At 5 foot ten, she had an imposing physical presence on the pitch but was deceptively quick, helped by her long stride. Akers was a member of the first-ever United States women’s national team in 1985 and scored her country’s first ever goal in a draw with Denmark. Six years later, she helped her side win the inaugural Women’s World Cup scoring both goals in the Final against Norway, as the USA ran out 2-1 winners. That brought her tally for the tournament to ten, which included five goals in one game.
After her move back to midfield, Akers helped the USA win Olympic gold in 1996 in Athens, and then to secure another World Cup triumph in 1999. Forced to retire at the age of 34 because of injury, she finished with a record, for the time, of 107 goals from 155 international appearances. She continues to promote women’s soccer in the USA as a spokeswoman and advocate.
Christie Rampone, USA
Defender Christie Rampone played for the United States national team 311 times – only her former teammate Kristine Lilly made more international appearances. She played ion 4 World Cup finals and four consecutive Olympic Games and captained her country to gold medal success in Beijing in 2008, and London four years later. She was also a World Cup winner in 1999 on home soil, and a runner-up in 2011.
Renowned for her strength and athleticism on the field, Rampone battled back from serious injury on several occasions, and she also had to cope with the debilitating effects of Lyme disease. Despite these problems, and taking time out of the game to have two daughters, she continued playing for Sky Blue FC – the team for who she was briefly player/manager in 2011 – well into her early 40s.
Rampone was an infrequent goal scorer – she found the net just four times in all those internationals. That was not her job, however. Her function on the pitch was to stop them being scored, and she did that to significant effect throughout her long career.
Carli Lloyd, USA
Co-captain of the US women’s national team, Lloyd has been named FIFA Player of the Year twice and has made more than 278 appearances for her country, scoring 113 times in a career that is still very much active. She currently has the third most international caps for her country and stands fourth in the all-time list when it comes to goals, and seventh when it comes to assists for the USA.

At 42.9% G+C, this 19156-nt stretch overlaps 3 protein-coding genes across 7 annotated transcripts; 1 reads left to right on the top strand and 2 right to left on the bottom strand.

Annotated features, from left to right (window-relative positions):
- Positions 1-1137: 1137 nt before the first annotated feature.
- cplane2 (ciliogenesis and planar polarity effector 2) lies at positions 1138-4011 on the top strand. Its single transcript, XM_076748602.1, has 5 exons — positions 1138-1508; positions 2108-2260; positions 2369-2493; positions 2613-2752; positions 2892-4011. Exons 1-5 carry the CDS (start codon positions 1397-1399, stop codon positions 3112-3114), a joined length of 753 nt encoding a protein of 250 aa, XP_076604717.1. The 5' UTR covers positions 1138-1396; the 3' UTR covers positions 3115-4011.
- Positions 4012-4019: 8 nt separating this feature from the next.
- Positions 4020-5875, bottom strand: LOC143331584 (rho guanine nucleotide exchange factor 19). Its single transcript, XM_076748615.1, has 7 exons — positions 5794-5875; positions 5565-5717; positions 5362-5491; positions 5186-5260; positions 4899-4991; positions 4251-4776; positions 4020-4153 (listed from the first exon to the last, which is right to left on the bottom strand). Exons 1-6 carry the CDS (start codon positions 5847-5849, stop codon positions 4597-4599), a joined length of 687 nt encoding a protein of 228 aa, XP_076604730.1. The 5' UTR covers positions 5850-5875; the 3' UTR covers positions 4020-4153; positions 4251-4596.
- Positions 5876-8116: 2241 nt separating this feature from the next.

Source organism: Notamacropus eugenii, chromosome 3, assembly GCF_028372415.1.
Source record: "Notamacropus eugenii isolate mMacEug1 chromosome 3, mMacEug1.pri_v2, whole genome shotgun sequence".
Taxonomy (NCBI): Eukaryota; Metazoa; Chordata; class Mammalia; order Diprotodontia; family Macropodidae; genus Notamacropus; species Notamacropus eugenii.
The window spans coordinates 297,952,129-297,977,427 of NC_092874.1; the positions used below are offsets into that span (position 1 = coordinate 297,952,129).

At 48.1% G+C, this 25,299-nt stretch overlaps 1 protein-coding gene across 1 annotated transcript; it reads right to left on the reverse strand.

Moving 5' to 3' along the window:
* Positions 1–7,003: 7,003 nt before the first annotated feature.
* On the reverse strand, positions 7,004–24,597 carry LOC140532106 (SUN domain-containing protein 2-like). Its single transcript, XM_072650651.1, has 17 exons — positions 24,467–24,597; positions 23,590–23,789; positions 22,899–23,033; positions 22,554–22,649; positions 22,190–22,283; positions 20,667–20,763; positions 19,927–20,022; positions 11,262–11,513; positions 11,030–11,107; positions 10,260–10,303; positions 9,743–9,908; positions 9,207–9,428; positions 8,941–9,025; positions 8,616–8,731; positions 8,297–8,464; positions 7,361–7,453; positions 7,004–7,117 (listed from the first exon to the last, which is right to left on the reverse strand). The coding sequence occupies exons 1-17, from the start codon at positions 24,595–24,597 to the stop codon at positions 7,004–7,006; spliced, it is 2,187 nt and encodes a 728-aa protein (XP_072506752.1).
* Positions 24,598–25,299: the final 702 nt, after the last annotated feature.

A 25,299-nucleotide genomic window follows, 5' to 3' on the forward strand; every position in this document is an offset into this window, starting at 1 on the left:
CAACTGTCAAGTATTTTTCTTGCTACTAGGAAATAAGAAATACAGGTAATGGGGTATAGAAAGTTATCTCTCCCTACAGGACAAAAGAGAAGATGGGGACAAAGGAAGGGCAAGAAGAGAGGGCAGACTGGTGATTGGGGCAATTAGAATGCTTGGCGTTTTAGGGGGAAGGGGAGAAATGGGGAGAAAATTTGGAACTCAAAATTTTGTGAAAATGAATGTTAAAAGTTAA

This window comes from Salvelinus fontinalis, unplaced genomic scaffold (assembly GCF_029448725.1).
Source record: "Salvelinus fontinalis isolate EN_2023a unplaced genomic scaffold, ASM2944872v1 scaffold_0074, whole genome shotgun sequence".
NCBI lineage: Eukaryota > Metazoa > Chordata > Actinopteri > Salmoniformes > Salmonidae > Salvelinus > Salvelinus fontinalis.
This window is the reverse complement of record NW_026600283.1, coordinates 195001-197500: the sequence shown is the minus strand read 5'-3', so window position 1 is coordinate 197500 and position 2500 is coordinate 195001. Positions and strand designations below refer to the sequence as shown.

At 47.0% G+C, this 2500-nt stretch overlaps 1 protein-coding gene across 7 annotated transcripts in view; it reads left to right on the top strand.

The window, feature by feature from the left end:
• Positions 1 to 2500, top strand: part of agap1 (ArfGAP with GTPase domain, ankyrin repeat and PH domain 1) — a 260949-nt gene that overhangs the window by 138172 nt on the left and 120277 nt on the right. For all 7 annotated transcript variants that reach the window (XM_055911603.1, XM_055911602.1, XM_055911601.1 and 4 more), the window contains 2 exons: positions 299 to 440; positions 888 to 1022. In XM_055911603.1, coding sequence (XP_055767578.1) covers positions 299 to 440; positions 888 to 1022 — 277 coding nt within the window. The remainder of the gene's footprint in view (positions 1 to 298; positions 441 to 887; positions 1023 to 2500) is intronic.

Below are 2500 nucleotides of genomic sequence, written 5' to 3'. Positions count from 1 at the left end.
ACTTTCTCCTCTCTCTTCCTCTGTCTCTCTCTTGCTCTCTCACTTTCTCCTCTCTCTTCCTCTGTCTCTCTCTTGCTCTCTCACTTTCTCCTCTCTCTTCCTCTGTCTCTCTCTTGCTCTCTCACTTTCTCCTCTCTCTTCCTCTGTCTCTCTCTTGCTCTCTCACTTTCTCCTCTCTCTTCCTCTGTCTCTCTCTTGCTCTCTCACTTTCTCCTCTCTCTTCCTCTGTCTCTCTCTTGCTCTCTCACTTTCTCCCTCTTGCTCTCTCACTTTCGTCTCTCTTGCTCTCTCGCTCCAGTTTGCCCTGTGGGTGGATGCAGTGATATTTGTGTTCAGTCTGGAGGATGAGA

A two-time Olympic champion, Lloyd had the distinction of scoring the gold medal-winning goals in both the 2008 and 2012 finals. She also had the honor of captaining her country to World Cup success in 2015 in Canada, a tournament that saw her score six times, including a hat trick against Japan. She was awarded the Golden Boot, given to the best player in the competition.
Her club career has seen her feature for several US teams, including Central Jersey Splash, Western New York Flash and Houston Dash. She currently plays for Sky Blue FC.
Lloyd is no angel on the pitch – a loan spell with Manchester City’s women’s team was cut short when she received a three-match ban for elbowing an opponent.
She continues to set records. In the 2019 World Cup, her goals in the USA’s opening group games against Thailand and Chile made her the first woman to score in six consecutive World Cup games.
Since its inception in 1985, Player of the Year award recipients, in multiple branches of sport, has gone to win countless professional and college championships. Previous recipients who have gone on to become household names include Abby Wambach, six-time US Soccer Athlete of the Year, and twice an Olympic gold medallist; American football star Peyton Manning; NBA’s Karl-Anthony Towns, and Derek Jeter, who plays Major League Baseball.
Each year a selection committee made up of sports journalists, and coaches, trainers and administrators choosing national winners from 12 different sports – boys’ and girls’ soccer; American football; girls’ volleyball; boys’ and girls’ basketball; baseball, softball, and boys’ and girls’ cross country and track and field.
The 12 winners are then whittled down to one male and one female athlete, who then earn the accolade Gatorade High School Athlete of the Year.
Awards are based not just of athletic excellence, but also high academic standards, and the demonstration of exceptional character on and off the pitch.